(If you have never heard about Metafont before, you might be interested in reading the Wikipedia article before continuing with this post.) Metafont is very different from usual font editors, such as Fontlab or FontForge; in fact it is not an editor at all, but rather a compiler that takes program code as the input and outputs a font. To design with Metafont is much more similar to writing a computer program, than to draw a picture.
When I investigated possible ways to make my fonts, I quickly decided on Metafont. Not only is the concept of skeletons and drawing with pens an integral part of the Metafont language, I also found that this programming approach is especially well suited to the Tengwar script, because of all the regular and reappearing features. For example, I could write a function that produces a lúva (bowl), and then call this function from all the different tengwar. By editing this single function, the appearance of all tengwar is changed at once!
Donald Knuth chose the name Metafont to illustrate an important concept: the idea is that the metafont code should describe the abstract idea of how the glyphs are constructed (i.e. the “metafont”). In turn, how the actual drawing is made is controlled by a bunch of parameters. By changing a single parameter, you can at once, in a consistent manner, drastically change the appearance of all glyphs simultaneously, and thus generate many different actual fonts. A simple example could be to scale the glyphs horizontally. In the following picture, the first line demonstrates the effect of scaling the skeletons by the stated amounts. The pen then traces the skeletons after the scaling has been made. Note that the outcome of this is very different from the result you would get if you scaled the outlines of the standard font, as demonstrated in the second line. (Click on the picture for a PDF.)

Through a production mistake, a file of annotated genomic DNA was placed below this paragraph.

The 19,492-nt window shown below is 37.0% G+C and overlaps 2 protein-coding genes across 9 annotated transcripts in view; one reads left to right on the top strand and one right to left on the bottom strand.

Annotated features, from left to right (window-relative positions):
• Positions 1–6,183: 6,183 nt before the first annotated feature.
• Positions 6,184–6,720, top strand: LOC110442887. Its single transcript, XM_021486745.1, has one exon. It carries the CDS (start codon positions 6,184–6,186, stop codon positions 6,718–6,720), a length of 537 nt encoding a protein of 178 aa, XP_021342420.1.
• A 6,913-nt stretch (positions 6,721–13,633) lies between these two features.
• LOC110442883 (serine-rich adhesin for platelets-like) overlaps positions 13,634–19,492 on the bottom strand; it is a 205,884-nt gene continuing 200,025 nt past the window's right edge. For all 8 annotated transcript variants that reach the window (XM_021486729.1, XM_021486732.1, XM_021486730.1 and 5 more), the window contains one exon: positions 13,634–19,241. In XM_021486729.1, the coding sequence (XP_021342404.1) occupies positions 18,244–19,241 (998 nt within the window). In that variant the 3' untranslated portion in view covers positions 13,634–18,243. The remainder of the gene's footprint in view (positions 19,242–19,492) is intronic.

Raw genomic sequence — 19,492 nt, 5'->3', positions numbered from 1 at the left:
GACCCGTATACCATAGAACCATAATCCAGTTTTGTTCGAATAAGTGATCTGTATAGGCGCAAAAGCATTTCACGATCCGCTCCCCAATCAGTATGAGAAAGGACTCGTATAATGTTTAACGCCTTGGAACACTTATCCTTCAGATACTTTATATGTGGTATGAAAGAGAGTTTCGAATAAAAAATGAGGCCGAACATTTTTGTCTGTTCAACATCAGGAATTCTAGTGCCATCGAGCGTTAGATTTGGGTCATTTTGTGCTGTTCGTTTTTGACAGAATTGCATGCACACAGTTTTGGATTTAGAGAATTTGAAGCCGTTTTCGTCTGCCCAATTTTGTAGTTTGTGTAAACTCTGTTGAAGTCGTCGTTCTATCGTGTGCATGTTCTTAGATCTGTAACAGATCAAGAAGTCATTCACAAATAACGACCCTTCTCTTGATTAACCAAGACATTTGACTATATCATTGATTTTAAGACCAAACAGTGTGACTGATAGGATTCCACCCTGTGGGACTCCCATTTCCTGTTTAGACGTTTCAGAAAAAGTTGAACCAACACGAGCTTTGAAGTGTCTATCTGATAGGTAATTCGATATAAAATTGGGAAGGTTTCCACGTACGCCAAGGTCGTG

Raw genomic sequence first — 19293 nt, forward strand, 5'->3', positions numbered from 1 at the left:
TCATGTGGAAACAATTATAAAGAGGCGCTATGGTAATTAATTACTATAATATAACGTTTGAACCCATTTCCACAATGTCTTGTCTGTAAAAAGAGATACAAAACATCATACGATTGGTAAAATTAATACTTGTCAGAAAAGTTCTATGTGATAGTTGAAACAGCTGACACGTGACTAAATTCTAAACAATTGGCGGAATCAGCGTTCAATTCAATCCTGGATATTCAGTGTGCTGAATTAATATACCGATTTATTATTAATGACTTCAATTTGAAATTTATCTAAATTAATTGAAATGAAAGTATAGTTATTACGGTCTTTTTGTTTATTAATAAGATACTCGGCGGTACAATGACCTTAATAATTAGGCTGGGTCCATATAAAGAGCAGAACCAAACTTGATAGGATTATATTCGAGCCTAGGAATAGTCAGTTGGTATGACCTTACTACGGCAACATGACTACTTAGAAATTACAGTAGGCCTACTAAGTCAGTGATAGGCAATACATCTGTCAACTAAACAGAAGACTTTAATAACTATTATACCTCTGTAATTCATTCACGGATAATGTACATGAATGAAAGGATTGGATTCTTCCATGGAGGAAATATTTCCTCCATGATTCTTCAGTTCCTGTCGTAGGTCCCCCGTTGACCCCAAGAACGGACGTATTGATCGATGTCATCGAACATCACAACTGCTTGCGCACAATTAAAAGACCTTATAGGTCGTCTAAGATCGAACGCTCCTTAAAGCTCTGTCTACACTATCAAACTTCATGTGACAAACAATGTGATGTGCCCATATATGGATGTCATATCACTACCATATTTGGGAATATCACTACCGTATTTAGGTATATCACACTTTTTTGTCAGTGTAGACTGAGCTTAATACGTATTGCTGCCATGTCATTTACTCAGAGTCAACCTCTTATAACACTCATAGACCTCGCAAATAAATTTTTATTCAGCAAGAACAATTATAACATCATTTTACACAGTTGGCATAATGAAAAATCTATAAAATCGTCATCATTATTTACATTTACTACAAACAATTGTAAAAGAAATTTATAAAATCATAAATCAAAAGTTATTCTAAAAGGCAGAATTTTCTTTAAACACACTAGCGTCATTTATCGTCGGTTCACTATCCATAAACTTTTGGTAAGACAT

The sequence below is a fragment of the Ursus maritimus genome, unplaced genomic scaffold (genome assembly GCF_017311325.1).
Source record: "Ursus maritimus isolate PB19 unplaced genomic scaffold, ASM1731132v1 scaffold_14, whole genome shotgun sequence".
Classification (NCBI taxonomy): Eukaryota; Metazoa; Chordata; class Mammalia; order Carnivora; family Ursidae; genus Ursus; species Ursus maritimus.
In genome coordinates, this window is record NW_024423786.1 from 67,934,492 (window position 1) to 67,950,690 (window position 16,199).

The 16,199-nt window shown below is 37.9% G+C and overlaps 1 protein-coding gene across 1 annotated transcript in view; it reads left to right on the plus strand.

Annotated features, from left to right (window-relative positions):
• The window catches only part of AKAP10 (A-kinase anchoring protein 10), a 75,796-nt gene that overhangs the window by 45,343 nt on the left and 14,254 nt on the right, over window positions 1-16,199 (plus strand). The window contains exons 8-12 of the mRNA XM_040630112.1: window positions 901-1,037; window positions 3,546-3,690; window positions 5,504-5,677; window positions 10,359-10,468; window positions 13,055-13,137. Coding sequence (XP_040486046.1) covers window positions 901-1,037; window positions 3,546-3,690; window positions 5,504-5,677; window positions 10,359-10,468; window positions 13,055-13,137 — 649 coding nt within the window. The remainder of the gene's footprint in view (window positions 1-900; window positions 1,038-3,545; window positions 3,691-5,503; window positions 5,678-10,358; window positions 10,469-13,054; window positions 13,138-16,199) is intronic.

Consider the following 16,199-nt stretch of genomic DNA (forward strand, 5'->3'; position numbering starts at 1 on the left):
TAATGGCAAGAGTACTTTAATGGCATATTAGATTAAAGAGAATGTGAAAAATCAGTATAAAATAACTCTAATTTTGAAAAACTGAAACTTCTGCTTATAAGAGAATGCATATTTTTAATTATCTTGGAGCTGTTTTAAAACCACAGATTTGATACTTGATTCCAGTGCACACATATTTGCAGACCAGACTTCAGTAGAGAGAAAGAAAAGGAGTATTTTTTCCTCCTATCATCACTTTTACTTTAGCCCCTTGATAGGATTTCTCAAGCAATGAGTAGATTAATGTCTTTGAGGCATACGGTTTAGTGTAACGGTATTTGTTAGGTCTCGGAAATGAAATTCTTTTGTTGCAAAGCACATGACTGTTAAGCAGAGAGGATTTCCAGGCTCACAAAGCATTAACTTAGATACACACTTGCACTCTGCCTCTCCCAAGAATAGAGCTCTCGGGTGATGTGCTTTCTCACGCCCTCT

Non-proportional scaling is usually regarded as a big typographical no-no, or at least something that should be done very carefully: beyond say 5%, the adverse effects of scaling on the outlines really begin to be noticeable. Scaling of the skeletons, on the other hand, is much more forgiving, in my opinion.
The regular and the bold version of Tengwar Telcontar are both generated from the same sources, but with different pens. Of course, there is nothing special with those two styles; they are both chosen from a two-dimensional continuum: the following picture shows examples of different pen proportions (again, click on the picture for a PDF version):
Other thing that can be modified in Tengwar Telcontar include the length of ascenders and descenders, and the x-height. In fact, there is no theoretical limit to how many parameters a Metafont programmer can choose to implement.
So, if Metafont is so great, how come it is so rarely used? Well, there are a couple of important drawbacks:
- There exists no graphical editor. Metafont is a programming language; to define a glyph you will have to write code, and then compile it to see the graphical outcome. And if you’re not pleased, then go back and change the code, and recompile. Obviously, this design approach is not suitable for everyone.
- The output from Metafont is a bitmap font. To make a font in a contemporary vector format, this bitmap font must be converted, either manually, or with an automatic tracer (such as AutoTrace or Potrace). The automatic conversion is absolutely usable, but generally some manual cleaning up is needed.
For these reasons, I would not recommend Metafont to an aspiring font creator, unless they have a background as a programmer. But if you do feel attracted by the concept of “programming” a font, you might be interested in this tutorial. (I personally did not use it to learn Metafont, but from what I have seen, it seems like a good place to start.)